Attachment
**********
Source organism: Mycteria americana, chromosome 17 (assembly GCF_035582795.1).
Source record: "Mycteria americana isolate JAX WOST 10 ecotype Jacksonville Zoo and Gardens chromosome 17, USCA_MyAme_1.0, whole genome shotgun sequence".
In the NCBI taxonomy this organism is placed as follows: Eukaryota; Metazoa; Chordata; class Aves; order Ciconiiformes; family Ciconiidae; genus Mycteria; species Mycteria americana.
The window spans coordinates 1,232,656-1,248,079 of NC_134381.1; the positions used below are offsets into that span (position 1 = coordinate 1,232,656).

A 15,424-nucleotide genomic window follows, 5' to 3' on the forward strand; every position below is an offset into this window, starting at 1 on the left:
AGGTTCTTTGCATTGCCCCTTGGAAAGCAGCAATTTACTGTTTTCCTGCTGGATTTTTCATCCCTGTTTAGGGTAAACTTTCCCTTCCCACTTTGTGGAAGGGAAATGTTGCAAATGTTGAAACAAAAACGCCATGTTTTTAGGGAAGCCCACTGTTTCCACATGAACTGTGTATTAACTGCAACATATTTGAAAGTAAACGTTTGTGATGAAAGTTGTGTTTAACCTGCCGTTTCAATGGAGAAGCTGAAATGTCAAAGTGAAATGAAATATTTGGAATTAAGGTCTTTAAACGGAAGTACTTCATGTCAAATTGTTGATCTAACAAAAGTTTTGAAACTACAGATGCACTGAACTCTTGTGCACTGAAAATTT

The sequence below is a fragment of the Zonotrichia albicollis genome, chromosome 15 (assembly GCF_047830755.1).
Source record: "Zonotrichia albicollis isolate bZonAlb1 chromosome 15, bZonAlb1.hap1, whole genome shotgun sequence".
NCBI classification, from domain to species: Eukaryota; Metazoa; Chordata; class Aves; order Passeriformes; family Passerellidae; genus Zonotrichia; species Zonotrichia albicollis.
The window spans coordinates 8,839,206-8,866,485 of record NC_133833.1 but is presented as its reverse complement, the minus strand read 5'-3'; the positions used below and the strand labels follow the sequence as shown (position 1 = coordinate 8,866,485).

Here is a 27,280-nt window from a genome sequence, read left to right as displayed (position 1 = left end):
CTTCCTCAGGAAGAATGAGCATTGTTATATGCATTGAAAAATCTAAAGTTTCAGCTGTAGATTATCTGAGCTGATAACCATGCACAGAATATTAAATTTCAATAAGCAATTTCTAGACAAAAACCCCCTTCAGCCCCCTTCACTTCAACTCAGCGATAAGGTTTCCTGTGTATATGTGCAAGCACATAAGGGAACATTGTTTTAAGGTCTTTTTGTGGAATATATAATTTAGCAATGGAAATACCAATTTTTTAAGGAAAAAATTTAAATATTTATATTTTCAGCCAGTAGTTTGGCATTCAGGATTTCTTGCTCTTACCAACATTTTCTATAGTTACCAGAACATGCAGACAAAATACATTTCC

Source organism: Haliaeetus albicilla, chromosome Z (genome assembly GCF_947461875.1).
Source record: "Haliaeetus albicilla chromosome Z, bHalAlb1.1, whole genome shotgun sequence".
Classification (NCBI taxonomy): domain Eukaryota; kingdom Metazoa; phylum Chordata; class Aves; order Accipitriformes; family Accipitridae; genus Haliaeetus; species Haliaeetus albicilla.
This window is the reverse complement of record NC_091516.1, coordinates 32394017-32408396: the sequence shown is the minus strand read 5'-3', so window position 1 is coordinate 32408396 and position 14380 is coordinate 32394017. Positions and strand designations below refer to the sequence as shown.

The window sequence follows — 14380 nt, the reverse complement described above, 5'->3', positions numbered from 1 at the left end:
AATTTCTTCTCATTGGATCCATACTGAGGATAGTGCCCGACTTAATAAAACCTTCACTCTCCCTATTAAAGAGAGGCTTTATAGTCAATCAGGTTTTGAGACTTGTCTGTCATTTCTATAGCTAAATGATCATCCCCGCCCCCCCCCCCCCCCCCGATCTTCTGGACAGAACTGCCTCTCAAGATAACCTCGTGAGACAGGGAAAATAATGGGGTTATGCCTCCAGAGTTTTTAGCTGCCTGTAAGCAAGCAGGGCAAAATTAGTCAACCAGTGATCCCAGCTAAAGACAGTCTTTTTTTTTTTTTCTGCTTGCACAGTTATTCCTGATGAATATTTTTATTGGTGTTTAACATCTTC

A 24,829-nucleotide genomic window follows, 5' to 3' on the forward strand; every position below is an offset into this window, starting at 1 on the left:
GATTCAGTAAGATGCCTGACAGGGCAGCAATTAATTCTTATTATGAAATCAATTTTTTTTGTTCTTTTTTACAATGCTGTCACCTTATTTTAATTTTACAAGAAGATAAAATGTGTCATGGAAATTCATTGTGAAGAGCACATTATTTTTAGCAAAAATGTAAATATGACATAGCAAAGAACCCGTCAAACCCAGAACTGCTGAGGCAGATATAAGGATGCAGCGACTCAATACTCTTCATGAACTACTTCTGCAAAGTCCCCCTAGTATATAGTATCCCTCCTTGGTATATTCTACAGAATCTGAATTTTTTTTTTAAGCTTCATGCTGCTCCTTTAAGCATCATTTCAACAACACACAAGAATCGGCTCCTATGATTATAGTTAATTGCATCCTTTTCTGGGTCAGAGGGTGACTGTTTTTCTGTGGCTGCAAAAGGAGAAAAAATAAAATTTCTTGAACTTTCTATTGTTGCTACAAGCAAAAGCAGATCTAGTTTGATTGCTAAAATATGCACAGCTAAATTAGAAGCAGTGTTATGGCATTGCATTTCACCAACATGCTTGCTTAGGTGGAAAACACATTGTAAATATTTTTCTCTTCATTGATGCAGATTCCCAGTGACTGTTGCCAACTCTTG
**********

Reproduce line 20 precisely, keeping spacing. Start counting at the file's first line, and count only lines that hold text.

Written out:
GATTCAGTAAGATGCCTGACAGGGCAGCAATTAATTCTTATTATGAAATCAATTTTTTTTGTTCTTTTTTACAATGCTGTCACCTTATTTTAATTTTACAAGAAGATAAAATGTGTCATGGAAATTCATTGTGAAGAGCACATTATTTTTAGCAAAAATGTAAATATGACATAGCAAAGAACCCGTCAAACCCAGAACTGCTGAGGCAGATATAAGGATGCAGCGACTCAATACTCTTCATGAACTACTTCTGCAAAGTCCCCCTAGTATATAGTATCCCTCCTTGGTATATTCTACAGAATCTGAATTTTTTTTTTAAGCTTCATGCTGCTCCTTTAAGCATCATTTCAACAACACACAAGAATCGGCTCCTATGATTATAGTTAATTGCATCCTTTTCTGGGTCAGAGGGTGACTGTTTTTCTGTGGCTGCAAAAGGAGAAAAAATAAAATTTCTTGAACTTTCTATTGTTGCTACAAGCAAAAGCAGATCTAGTTTGATTGCTAAAATATGCACAGCTAAATTAGAAGCAGTGTTATGGCATTGCATTTCACCAACATGCTTGCTTAGGTGGAAAACACATTGTAAATATTTTTCTCTTCATTGATGCAGATTCCCAGTGACTGTTGCCAACTCTTG